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Re: CSS Namespaces: Need multiple namespaces!

From: Peter Linss <peterl@netscape.com>
Date: Thu, 30 Sep 1999 15:37:52 -0700
Message-ID: <37F3E63F.ECBFCF96@netscape.com>
To: www-style <www-style@w3.org>
Ian Hickson wrote:

> On Thu, 30 Sep 1999, Chris Lilley wrote:
>
> >> When|If Schemas are pointed to by namespace URIs (as suggested in
> >> various packaging ideas recently), then namespaces will fill
> >> basically the same role as PUBLIC/SYSTEM FPIs/DTDs, and so n (where
> >> here n=3) namespaces will become a necessity.
> > So in each DTD/XSchema that uses a given vocabulary set, it has a
> > different namespace identifier, then there is no ability to
> > recognise different namespaces.
>
> Sorry, I don't follow that.
>
> > So you have made namespace declarations be an exact analogue of
> > doctype declarations, which already exist, and removed the ability
> > to identify which vocabularies are being combined in a given
> > document.
>
> No.
>
> The problem with DOCTYPEs is that they can only appear once in a
> document. The ability of identifying which vocabularies are used in a
> document is done by the xmlns attribute(s), which can appear as often
> as required. The content of these attributes is an arbitrary unique
> string. This string uniquely identifies a namespace. Each namespace
> can have a Schema (just like each FPI has a DTD).
>
> So just like the <!DOCTYPE> points to the DTD, it makes sense for the
> xmlns= to point to the Schema.
>
> No?
>
> If this is not the case, then what _is_ the difference between
> namespace declarations and doctypes?
>
> (Note -- I make two assumptions which may be flawed: 1. Schemas are
> basically souped up DTDs, and 2. each namespace will only have one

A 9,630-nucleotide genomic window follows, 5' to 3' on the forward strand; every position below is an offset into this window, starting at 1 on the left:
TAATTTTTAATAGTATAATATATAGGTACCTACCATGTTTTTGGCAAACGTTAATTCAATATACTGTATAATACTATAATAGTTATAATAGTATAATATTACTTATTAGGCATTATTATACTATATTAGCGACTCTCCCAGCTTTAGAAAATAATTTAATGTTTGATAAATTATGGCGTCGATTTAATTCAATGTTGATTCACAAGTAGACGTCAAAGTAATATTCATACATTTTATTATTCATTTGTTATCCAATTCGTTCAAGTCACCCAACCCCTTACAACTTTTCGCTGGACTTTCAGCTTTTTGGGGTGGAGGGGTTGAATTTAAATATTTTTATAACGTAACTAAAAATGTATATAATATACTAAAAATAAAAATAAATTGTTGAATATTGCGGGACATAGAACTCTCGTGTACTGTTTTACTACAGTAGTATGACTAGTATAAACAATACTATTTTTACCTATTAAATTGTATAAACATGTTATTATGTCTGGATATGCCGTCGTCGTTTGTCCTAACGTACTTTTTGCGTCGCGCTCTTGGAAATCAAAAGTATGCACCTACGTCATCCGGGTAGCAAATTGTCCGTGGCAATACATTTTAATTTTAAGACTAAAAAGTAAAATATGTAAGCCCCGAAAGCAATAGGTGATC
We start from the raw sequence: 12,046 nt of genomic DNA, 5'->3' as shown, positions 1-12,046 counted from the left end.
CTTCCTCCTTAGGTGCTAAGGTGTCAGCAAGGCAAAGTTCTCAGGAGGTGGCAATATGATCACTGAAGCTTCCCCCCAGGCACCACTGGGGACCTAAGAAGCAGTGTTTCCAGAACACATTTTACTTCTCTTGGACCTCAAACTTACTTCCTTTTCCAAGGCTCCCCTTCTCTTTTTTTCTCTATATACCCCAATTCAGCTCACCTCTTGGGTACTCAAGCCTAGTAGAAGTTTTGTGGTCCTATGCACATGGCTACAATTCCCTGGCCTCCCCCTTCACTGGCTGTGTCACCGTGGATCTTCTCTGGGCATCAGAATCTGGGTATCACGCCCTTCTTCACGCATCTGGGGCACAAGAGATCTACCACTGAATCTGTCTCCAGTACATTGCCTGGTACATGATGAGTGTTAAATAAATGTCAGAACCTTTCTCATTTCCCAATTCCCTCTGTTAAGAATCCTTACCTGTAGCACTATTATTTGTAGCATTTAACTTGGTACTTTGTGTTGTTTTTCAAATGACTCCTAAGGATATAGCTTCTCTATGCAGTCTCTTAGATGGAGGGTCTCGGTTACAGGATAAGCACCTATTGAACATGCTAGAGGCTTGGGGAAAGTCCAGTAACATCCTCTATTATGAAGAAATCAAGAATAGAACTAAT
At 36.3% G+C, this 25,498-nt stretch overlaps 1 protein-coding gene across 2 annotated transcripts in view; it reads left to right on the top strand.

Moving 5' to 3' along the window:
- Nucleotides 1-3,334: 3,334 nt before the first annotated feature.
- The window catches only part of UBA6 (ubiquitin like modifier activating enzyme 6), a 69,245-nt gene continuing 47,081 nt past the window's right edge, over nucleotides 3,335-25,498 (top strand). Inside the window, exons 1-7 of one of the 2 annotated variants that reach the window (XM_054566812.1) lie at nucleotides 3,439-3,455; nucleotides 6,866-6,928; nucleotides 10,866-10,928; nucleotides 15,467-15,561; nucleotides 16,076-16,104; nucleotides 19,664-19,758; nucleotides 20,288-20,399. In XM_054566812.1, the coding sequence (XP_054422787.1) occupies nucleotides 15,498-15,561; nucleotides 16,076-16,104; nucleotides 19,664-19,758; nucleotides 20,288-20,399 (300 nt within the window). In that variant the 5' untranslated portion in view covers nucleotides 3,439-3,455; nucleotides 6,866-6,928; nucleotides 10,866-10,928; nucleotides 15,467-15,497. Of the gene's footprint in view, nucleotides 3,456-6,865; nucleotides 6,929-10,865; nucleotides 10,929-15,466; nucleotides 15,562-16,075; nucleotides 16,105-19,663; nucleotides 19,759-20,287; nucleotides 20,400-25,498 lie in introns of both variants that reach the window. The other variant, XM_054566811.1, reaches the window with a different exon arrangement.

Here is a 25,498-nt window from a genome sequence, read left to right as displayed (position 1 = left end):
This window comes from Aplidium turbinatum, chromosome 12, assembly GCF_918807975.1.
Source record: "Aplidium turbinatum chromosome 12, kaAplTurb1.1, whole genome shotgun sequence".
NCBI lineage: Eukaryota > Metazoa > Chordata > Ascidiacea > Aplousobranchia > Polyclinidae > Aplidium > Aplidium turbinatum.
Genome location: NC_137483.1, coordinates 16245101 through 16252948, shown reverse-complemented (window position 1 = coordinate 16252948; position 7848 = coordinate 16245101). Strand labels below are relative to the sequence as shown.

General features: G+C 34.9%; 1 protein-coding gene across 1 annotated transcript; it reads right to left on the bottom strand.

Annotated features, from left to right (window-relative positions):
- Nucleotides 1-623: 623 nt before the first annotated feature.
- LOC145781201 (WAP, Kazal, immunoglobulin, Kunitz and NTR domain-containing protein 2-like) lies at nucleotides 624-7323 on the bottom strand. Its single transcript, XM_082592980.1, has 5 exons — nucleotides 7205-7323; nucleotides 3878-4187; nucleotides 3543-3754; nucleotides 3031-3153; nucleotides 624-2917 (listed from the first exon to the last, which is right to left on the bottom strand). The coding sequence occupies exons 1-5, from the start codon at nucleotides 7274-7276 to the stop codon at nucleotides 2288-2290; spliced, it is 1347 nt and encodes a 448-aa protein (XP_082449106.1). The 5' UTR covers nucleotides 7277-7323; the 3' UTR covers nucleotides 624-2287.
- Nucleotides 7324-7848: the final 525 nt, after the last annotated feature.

> Schema. Are these assumptions correct?)

#2 is not correct. Multiple schemas may indeed be defined to share a single
namespace, there is no restriction at this time. It would be up the the author
of a schema to declare what namespaces are allowed.

You should think of namespaces as more analogous to mime types than schemas.
It's simply an identifier to give the processor a clue about what "vocabulary"
is being used (where vocabulary is an ill defined term at the moment, but you
get the idea I hope).

The reason that mime types aren't used is that the proper mime type for XML
documents is most likely text/xml, not text/foo (where foo is some XML
application), and namespacing allows you to mix "vocabularies" within a single
XML document where mime types apply to the whole mime part.

>
>
> --
> Ian Hickson
> : Is your JavaScript ready for Nav5 and IE5?
> : Get the latest JavaScript client sniffer at
> : http://developer.netscape.com/docs/examples/javascript/browser_type.html


Received on Thursday, 30 September 1999 18:38:25 GMT

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